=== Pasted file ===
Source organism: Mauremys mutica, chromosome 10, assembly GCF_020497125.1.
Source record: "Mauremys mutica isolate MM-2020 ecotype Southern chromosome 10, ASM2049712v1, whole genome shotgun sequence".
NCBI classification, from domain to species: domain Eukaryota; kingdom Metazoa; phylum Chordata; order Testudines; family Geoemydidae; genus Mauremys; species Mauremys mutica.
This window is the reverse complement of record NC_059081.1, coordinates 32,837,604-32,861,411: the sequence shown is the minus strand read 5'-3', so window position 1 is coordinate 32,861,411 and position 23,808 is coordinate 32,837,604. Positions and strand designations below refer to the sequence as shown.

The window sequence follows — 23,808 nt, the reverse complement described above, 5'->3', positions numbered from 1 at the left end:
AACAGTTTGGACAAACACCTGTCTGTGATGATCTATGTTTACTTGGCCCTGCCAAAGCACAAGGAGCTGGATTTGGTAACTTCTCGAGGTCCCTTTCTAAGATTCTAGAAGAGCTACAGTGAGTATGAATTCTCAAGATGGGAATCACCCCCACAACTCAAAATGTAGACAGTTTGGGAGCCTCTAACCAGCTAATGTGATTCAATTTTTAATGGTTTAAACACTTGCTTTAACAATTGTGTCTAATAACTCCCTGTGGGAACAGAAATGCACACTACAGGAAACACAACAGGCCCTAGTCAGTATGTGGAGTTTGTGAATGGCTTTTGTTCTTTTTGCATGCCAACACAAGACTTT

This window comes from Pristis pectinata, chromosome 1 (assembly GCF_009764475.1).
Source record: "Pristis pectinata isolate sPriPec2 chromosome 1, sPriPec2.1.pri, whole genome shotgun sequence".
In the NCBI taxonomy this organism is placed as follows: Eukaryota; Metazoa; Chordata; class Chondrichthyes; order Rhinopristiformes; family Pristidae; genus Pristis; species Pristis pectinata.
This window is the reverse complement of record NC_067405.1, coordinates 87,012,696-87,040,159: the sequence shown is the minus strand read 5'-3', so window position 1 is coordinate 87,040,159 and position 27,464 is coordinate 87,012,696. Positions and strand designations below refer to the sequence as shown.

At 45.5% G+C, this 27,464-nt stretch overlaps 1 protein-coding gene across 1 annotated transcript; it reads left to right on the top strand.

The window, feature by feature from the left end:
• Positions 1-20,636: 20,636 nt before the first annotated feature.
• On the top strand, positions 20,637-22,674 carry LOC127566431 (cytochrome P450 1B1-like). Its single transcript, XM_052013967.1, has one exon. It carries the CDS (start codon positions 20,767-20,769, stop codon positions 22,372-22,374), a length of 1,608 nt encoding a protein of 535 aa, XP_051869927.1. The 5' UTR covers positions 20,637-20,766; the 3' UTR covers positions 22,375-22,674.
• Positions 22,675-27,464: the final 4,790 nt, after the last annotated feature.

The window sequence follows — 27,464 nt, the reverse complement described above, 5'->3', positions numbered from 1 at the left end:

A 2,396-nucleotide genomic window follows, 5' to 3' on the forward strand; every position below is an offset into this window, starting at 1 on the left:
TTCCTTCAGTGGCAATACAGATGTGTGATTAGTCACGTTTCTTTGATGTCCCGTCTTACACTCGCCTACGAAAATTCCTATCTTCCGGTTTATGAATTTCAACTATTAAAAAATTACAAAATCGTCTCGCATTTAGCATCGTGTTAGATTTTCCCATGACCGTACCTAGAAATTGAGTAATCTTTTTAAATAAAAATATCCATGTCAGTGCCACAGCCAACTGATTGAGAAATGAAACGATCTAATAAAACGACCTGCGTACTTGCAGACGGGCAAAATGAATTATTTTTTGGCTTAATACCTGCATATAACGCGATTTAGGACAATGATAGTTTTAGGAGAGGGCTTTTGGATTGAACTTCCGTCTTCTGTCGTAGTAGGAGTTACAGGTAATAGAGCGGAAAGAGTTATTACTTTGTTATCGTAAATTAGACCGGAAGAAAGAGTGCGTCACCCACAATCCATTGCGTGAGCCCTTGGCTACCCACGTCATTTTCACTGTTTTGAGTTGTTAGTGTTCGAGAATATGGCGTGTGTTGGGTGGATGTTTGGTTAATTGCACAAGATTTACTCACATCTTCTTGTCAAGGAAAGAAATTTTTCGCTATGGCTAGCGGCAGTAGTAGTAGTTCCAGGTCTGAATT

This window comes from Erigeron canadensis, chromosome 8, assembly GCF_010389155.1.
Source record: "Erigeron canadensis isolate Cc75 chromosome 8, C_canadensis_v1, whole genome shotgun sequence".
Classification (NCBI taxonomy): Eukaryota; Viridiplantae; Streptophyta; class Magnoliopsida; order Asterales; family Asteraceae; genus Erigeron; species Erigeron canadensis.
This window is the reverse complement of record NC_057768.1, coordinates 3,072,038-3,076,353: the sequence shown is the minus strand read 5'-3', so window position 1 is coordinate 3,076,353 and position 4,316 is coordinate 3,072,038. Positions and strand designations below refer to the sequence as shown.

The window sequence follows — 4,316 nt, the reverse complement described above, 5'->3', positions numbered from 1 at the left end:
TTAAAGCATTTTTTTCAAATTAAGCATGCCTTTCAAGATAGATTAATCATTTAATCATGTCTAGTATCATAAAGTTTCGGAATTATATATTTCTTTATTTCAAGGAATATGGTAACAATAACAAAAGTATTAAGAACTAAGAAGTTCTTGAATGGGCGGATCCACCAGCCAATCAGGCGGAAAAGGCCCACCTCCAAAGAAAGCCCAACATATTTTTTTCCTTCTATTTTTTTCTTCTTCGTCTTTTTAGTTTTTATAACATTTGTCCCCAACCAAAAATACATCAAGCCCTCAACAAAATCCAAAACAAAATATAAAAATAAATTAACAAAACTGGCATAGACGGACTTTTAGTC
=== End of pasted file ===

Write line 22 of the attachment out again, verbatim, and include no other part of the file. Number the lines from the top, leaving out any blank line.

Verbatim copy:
This window is the reverse complement of record NC_057768.1, coordinates 3,072,038-3,076,353: the sequence shown is the minus strand read 5'-3', so window position 1 is coordinate 3,076,353 and position 4,316 is coordinate 3,072,038. Positions and strand designations below refer to the sequence as shown.